Legislating morality in Cambodia
No country for old men
Apr 4th 2011, 9:04 by B.B. | PHNOM PENH
THE Cambodian foreign ministry announced last month that foreign men who are older than 50—or who earn less than $2,550 per month—are henceforth to be banned from marrying Cambodian women. “We want people getting married to look like proper couples” and not appear “like a grandfather and a granddaughter,” as Koy Kuong, a spokesman for the foreign ministry, told the English-language daily The Phnom Penh Post. Oddly a foreign man older than 50 is prohibited from marrying even Cambodian women of their age or older. Lonesome and indigent foreign women might take heart to note another discrepancy: they are still allowed to marry Cambodian men.
This is not the first time the government has imposed a marriage ban between foreign men and Cambodian women. Reports about South Korean men taking brides from Cambodia (and other South-East Asian countries) by means of human-trafficking rings—which essentially had enslaved the women they styled as wives—prompted the government to ban foreign marriages temporarily in 2008. Last year that ban was reinstated, though only as it applies to South Korean men.
But rights groups say the new ban is an ineffective—and potentially illegal—solution to ongoing concerns about the welfare of Cambodian women. For one, the ban doesn’t apply to couples who are married overseas, which limits its ability to prevent marriages brokered by human traffickers. And the salary floor, which the foreign ministry says is intended to guarantee Cambodian women a decent standard of living, prevents the vast majority of foreigners working here—including university teachers, NGO staff and journalists—from tying the knot with local women, unless they do so overseas. (As a point of reference: the average Cambodian male earns less than $100 per month. Even in the capital, Phnom Penh, where housing and merchandise is relatively costly, a monthly salary of several hundred dollars buys what is considered a middle-class existence.)
The foreign ministry insists that its marriage directive is legally binding even though it did not pass through parliament. But the directive violates the right of consenting adults to marry and it undermines the country’s legal system by circumventing the proper legislative channels, said Mu Sochua, an opposition parliamentarian who used to serve as the minister of women’s affairs.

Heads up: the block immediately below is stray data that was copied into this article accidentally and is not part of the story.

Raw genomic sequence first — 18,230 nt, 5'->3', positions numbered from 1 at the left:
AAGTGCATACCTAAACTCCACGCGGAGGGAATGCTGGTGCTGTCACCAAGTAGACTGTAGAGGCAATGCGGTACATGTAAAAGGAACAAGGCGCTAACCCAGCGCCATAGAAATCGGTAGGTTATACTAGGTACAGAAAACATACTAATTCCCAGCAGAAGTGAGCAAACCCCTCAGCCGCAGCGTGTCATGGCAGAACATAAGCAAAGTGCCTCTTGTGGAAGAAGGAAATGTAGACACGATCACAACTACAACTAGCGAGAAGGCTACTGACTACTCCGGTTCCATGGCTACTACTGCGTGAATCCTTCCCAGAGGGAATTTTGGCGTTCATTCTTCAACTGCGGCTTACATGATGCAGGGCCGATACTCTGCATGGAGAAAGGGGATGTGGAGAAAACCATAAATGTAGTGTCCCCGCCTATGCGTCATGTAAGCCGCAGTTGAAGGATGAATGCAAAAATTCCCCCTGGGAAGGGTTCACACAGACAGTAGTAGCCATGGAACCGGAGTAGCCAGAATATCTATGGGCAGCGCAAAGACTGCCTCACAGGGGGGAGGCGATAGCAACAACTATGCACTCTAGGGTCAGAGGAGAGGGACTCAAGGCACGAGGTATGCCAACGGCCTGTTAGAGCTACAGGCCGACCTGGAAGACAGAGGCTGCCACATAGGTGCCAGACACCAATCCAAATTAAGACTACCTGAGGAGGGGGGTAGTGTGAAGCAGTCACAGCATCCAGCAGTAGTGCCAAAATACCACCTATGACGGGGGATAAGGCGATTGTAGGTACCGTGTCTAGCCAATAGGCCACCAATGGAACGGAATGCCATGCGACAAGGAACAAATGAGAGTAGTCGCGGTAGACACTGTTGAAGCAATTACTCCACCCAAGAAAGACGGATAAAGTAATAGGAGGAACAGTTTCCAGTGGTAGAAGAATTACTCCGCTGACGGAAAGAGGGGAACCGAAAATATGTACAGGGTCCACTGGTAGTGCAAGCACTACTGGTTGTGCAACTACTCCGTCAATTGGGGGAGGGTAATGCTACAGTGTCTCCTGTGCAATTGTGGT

Ou Virak, president of the Cambodian Center for Human Rights, said the directive falls in line with similar, misguided steps by the government to “police culture” in the name of promoting a better society. The same groups that find fault in the government’s meddling with marriage note that police have recently taken to enforcing a ban on prostitution by conducting violent raids against street-based sex workers, in some cases resorting to rape as a means of intimidation. Other government officials have concerned themselves with confiscating magazines with marginally racy photos and blocking access to a single website of erotic Cambodian-style artwork. Not that there isn’t plenty of work for them to do. “If they want to protect Cambodian women from abuse, then they should address the corrupt officials taking bribes who allow the trafficking rings to thrive,” said Ou.
Pung Chhiv Kek, the president of a local rights groups called Licadho, agrees that that actual abuses against Cambodian women deserve more attention from officials but she and emphasises that their efforts should be directed more effectively. Licadho and other NGOs try to highlight the systemic problems that plague the handling of rape cases in Cambodia. As Amnesty International reported last year, police frequently accept bribes from rapists, including those who abuse children, in exchange for ignoring a victim’s complaint or forcing an out-of-court settlement. Likewise a draft law that was intended to curb acid attacks, of which women are typically targets, has languished in government committees for a year. It’s not that laws against rape and other violence against women do not exist. But it can seem that the excitement about censorship and May-December marriages has a way of distracting the responsible agencies. “If the government wants to protect women, then it is better to strengthen the implementation of [these] laws,” Ms Pung says. “Regulating morality is not an effective way to protect women.”
In recent years Cambodia has been seeking increased investment from foreign countries while at the same time railing against the presence of outside influences. Last year the government warned foreign embassies and NGOs against raising criticisms against the country’s internal affairs. “Cambodia is not a BANANA REPUBLIC,” the foreign ministry said in a letter issued to embassies. “We cannot accept any negative criticism,” foreign ministry spokesman Koy Kuong added at the time, revealing no sense of humour to the Deutsche Presse-Agentur. The government even threatened to expel the UN’s country director and head of its human-rights office head after they urged it to allow more input from civil society and donors.
This may not be the ultimate answer to the problems of trafficking and abuse in Cambodia but perhaps it is headed in the right direction. Eric